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How Homebuyers Can Protect Against Gazumping

house for sale sign

Whether it’s your first property purchase or you are an old hand at it, buying a home is always stressful. On top of the usual challenges, you also have the uncertainty that the house will be yours while contracts have not exchanged. Unfortunately, Gazumping is alive and well, particularly in England, where a seller will accept a better offer even after having agreed to sell their house to you. In this blog article, we look at how homebuyers get caught out with gazumping and how to avoid it.

Expect the unexpected with property sales as no two property purchases are identical. So much can affect the property sales process including the seller changing his mind, so, unfortunately, you’ll be kept on your toes until the property is legally yours.

What is Gazumping?

Have you been gazumped? It happens more than you realise. Reality TV programs like ‘Location, Location‘ have often said their buyer’s offer has been gazumped, but there is no detail on why it happened and how it could have been avoided. We know about gazumping is it can not occur once the sales contract has been signed and exchanged between the two parties (buyer and seller).

Caveat Emptor: what you need to know is the property is not yours with the seller’s acceptance of your verbal offer. The seller is within his or her right to hold off signing your sales contract. Whilst they have your contract, they can accept another offer or come back to you with a higher price. The property is not legally the purchaser’s until the paperwork is signed by both parties, i.e. the buyer and the seller, aka vendor.

Why do we believe the deal is done with verbal acceptance? From an early age, we believe everyone has the integrity to act on their words, hence the popularity of the idiom: ‘my word is my bond‘. But, unfortunately, it is not until we’re older do we realise not everyone lives by the same etiquette.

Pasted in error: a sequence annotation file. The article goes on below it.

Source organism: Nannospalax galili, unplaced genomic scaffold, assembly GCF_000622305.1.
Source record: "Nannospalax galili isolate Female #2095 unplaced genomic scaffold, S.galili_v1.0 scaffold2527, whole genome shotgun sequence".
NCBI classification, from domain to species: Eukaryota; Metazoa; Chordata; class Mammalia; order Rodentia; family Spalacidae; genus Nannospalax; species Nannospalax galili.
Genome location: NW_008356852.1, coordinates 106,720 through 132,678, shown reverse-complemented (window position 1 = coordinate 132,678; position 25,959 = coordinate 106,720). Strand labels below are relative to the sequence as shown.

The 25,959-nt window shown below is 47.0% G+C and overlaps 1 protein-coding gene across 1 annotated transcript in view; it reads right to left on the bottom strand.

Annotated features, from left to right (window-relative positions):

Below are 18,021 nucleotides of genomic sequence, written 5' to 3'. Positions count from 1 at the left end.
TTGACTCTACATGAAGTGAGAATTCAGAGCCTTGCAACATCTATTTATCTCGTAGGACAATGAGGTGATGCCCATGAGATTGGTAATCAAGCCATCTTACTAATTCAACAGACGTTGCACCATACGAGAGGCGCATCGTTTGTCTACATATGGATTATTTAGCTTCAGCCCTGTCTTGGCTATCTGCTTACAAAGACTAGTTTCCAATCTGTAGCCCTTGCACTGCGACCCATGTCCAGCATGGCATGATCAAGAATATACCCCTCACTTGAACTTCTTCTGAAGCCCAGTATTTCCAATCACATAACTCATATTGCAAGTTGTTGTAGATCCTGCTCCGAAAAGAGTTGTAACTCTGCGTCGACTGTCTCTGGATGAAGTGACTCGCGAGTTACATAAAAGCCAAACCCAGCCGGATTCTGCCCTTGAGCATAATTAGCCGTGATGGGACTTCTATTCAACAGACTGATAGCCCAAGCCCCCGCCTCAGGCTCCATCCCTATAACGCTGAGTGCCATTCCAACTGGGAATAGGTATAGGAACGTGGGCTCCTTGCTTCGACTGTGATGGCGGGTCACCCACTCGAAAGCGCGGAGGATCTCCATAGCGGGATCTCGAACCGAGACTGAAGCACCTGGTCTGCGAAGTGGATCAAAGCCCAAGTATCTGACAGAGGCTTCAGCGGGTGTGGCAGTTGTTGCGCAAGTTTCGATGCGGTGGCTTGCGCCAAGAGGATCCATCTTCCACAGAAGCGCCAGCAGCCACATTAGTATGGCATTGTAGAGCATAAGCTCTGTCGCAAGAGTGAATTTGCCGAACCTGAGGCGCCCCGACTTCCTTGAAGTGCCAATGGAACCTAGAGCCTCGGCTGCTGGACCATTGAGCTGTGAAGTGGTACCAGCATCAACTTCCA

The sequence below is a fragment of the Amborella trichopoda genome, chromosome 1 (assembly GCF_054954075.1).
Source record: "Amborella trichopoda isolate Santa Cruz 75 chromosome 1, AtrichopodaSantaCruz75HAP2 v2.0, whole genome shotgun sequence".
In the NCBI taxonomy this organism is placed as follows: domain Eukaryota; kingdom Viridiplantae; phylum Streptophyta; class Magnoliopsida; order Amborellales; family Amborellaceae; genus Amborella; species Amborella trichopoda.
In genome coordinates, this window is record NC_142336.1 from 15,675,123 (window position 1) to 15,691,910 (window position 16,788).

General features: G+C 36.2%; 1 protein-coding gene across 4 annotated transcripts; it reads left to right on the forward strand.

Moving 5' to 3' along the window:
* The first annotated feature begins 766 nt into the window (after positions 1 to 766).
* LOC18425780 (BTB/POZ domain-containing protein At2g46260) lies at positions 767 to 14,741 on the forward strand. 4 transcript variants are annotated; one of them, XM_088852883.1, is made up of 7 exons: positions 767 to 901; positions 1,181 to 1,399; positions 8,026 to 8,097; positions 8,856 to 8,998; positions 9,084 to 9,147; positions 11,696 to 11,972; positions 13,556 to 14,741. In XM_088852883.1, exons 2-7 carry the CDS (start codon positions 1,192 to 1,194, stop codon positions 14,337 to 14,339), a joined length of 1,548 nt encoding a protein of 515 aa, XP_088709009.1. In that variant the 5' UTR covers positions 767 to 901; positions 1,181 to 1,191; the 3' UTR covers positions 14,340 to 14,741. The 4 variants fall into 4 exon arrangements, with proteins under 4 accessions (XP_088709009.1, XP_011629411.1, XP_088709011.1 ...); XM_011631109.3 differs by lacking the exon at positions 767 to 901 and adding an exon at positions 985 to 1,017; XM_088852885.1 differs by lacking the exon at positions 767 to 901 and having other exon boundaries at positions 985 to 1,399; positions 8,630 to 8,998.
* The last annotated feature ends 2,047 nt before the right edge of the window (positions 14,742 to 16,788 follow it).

Gazumping is legal. Even when your verbal offer is accepted, the seller can get accept another offer. When this happens to you, it not only cheats you out of a house purchase, but it can also waste a lot of money in terms of fees for the building inspection, conveyancing and so on.

When it comes to large sums of money, integrity is often forsaken for financial gain, and the seller’s conscience is apparent due to the legality of the action of gazumping.

Avoiding Gazumping

There are some great ways to put yourself in the best possible position to get the property you desire. To help you out, we’ve put together some tips on how you can avoid being gazumped.

  • Ask the seller to take the property off the market once you’ve reached a deal so there’s less change of being gazumped.
  • Insure yourself from gazumping by taking out home buyer protection insurance so that, if someone does gazump you, you can at least claim back some of the costs involved.
  • Move through the buying process quickly so that you can finalize the deal and avoid being gazumped in the first place.
  • Get comfortable with the seller so that they’re less likely to accept another offer after having helped you and seen how chuffed you are to have your offer accepted.
  • Watch out for estate agent tricks; some of them will let you know that there’s been a higher off, putting fear into you about the possibility of being gazumped.

Most deals are done with emotion. Therefore, the starting point is to seek to understand who the seller is and let them know your motivations for wanting their property. The same strategy can also work with the listing agent too so you can avoid their tricks. Remember listing agents are paid a commission based on the sale price, so they are motivated to achieve the highest price at all cost.

It’s not easy to deal with the prospect of being gazumped. Still, you can put in place mechanisms to protect your interests, including the possibility of making an even higher counteroffer if you’re financially able to.